The auctioneer selling the house where Rosa Parks sought refuge after fleeing the South amid death threats said after the auction on Thursday there are buyers interested, but it will take a few days to work out the details.
The house was included in an auction by Guernsey’s in New York as part of a larger sale of African-American cultural and historic items. It was listed with a minimum bid of $1 million, with a presale estimate of $1 million to $3 million.
It didn’t sell during the auction, but Arlan Ettinger, of Guernsey’s, said he was approached after the auction by a buyer who had trouble entering a bid online. He did not release the buyer’s identity.
Among the other items of interest that sold was Alex Haley’s manuscript of “The Autobiography of Malcolm X,” including handwritten notes by Malcolm X and Haley, which sold to New York’s Schomburg Center for Research in Black Culture, Ettinger said. It was sold after the auction, and he did not immediately release the price.
Parks moved to Detroit in 1957, two years after refusing to give up her seat on a bus to a white passenger in Montgomery, Alabama. She stayed for a time in her brother’s tiny, wood-framed home with 17 other relatives, according to family members.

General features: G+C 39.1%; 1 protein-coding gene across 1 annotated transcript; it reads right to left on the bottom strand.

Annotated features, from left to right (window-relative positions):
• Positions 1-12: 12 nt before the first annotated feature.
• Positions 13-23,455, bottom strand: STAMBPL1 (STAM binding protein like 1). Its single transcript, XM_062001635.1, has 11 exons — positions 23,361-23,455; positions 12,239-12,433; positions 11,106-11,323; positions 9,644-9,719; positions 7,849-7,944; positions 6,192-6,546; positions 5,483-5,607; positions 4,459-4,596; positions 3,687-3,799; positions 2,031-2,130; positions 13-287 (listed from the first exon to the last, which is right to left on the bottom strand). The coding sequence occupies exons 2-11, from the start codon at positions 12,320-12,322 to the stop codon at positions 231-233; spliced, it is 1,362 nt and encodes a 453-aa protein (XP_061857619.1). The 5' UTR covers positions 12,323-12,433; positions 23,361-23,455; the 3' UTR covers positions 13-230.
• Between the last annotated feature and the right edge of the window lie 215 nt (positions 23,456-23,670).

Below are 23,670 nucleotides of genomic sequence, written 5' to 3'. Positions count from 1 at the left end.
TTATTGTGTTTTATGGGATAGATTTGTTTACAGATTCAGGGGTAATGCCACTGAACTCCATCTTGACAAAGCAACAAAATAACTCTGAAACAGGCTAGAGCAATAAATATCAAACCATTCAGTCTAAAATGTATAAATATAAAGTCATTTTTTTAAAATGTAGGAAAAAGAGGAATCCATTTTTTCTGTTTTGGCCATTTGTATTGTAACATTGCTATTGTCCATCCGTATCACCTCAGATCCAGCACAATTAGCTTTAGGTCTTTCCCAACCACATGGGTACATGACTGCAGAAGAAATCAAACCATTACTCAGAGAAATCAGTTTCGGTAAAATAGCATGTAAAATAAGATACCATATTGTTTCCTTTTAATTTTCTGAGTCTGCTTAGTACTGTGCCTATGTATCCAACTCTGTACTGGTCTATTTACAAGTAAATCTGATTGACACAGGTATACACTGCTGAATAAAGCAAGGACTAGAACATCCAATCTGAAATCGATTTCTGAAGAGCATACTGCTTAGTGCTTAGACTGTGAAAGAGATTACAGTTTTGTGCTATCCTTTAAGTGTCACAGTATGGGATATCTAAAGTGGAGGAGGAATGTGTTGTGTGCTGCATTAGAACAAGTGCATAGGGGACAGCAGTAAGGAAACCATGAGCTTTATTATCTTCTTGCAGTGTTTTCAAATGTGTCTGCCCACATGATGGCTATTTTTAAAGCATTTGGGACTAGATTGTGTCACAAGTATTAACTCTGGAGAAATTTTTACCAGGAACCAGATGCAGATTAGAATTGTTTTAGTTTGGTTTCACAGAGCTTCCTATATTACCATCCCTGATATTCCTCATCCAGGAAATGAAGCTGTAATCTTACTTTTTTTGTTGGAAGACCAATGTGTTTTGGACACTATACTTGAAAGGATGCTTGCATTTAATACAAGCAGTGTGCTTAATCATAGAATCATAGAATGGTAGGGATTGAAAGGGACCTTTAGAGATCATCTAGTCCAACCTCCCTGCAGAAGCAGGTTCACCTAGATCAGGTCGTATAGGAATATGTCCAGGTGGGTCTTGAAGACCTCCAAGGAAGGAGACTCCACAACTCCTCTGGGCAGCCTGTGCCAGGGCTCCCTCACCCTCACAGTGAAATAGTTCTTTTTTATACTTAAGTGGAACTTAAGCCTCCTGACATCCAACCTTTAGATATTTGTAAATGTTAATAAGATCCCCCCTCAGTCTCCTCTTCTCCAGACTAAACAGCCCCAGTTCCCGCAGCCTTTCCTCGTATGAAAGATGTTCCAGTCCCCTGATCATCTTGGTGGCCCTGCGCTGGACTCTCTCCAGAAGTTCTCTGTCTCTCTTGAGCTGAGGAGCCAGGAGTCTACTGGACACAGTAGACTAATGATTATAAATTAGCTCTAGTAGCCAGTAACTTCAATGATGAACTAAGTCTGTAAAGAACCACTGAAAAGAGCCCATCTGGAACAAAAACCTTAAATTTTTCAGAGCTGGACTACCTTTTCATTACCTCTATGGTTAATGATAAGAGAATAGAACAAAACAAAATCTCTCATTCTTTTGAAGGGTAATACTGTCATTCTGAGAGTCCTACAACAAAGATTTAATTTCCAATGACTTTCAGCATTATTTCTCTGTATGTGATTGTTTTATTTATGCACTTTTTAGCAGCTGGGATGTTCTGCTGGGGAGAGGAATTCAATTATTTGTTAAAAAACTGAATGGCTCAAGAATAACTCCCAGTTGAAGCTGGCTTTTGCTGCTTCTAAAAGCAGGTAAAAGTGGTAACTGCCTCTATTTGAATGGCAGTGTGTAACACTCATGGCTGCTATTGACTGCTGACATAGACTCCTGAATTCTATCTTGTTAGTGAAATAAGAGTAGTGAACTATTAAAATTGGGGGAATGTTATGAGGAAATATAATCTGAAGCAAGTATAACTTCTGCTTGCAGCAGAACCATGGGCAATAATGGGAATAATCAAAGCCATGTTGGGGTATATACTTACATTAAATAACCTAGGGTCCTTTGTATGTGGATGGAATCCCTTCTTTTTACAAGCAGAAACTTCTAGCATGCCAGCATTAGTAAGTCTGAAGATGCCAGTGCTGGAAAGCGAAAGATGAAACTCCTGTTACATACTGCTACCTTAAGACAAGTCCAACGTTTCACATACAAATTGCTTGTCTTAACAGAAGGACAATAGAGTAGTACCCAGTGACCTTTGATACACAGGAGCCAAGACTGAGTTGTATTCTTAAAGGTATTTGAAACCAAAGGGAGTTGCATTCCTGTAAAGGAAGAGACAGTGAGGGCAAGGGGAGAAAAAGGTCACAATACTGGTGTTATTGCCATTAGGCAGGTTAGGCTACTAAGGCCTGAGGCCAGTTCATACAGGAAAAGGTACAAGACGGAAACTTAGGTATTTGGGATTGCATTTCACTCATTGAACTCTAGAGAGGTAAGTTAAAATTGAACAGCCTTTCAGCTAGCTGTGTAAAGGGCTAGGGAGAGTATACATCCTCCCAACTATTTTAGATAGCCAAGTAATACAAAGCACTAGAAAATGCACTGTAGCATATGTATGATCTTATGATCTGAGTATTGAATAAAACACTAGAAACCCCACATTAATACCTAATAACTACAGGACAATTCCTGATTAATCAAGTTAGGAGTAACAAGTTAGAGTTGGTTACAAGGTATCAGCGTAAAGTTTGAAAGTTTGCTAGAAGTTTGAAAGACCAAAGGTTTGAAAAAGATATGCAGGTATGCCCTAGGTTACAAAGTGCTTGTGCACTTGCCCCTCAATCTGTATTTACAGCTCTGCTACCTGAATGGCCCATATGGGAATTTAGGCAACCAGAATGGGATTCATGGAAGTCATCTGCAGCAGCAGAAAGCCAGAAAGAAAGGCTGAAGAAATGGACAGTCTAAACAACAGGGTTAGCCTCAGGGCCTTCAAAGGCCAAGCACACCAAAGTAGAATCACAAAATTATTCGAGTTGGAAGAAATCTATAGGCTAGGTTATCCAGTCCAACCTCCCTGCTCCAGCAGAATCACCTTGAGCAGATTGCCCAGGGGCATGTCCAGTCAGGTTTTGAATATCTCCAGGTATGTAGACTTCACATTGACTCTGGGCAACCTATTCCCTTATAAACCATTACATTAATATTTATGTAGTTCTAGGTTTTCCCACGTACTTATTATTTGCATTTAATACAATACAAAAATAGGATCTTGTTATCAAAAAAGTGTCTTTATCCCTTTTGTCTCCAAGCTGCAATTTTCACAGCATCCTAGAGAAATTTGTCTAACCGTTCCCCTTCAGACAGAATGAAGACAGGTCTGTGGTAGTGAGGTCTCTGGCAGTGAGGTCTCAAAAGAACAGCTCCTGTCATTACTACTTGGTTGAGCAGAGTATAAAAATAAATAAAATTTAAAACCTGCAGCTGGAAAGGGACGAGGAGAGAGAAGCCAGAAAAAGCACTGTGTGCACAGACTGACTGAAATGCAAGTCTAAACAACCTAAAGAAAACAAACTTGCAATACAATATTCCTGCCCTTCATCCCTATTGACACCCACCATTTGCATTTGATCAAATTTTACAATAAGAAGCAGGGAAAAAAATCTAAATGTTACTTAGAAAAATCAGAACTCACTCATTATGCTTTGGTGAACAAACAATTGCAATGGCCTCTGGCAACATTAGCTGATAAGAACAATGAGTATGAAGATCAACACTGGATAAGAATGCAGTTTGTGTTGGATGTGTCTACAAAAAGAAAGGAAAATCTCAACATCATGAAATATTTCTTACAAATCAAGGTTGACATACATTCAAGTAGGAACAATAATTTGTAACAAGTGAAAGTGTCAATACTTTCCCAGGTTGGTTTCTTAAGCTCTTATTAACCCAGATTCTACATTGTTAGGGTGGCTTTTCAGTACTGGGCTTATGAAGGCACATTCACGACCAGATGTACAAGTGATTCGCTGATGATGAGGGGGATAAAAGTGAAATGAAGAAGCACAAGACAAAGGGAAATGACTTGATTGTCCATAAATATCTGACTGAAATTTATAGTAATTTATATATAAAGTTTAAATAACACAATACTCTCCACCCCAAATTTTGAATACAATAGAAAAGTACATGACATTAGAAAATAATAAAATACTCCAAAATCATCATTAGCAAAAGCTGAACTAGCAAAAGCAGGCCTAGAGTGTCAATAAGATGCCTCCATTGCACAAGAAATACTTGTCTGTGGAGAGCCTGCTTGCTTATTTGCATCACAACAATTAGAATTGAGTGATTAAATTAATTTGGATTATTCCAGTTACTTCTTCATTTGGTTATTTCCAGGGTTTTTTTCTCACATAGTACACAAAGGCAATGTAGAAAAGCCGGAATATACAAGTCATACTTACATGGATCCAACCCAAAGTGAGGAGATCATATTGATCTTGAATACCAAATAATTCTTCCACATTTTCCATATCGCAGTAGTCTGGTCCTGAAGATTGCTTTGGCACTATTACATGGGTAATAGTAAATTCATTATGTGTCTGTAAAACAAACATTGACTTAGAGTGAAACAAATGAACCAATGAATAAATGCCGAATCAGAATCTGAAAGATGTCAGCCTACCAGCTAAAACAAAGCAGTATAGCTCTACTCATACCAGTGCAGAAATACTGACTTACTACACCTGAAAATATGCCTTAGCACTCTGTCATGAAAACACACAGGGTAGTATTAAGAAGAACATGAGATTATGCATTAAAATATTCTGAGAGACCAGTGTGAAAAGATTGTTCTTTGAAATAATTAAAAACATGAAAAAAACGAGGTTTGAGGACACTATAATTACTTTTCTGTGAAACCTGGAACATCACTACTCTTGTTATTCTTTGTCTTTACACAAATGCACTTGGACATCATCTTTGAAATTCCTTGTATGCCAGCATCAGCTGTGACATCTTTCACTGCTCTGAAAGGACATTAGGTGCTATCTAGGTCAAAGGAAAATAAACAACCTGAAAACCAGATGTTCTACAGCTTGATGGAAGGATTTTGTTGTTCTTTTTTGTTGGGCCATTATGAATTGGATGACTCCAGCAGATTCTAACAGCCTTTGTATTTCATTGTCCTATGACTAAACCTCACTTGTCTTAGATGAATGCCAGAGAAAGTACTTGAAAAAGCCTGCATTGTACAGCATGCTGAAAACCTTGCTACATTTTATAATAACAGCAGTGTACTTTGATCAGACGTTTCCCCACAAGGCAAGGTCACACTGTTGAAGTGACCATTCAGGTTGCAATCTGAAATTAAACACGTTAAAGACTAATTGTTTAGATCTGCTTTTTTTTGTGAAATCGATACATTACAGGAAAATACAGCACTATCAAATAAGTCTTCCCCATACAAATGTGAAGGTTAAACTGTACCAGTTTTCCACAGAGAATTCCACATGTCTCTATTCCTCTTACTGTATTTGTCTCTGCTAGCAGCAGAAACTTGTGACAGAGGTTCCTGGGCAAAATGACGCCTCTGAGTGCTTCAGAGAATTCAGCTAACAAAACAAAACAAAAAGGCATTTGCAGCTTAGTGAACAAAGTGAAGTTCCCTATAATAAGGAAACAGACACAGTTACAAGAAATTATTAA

The house eventually was abandoned and ended up on a demolition list before Parks’ niece, Rhea McCauley, bought it for $500 and donated it to American artist Ryan Mendoza in an attempt to preserve her aunt’s legacy. Mendoza took it apart and shipped it to Germany and reassembled it in his yard in Berlin, turning it into a work of art that became a destination for people curious about Parks.
Mendoza brought the house back to the U.S. earlier this year and displayed it in Rhode Island as he searched for a permanent place to reassemble the fragile structure for the final time. It is now packed in shipping containers awaiting its new home.
He has said he hopes it will be displayed so the public can see it. The auction house has said the proceeds of the sale will be split between Mendoza and Parks’ family.
Mendoza, who was in Berlin for the auction, followed the sale online and initially thought it had failed to sell after bidding did not reach the minimum of $1 million.
“It’s really exciting,” Mendoza said. “My god. I thought it was a total failure for a minute there. I had shriveled up into a little ball. I thought I had failed America and American history, and instead it looks like we’re going to have a happy ending.”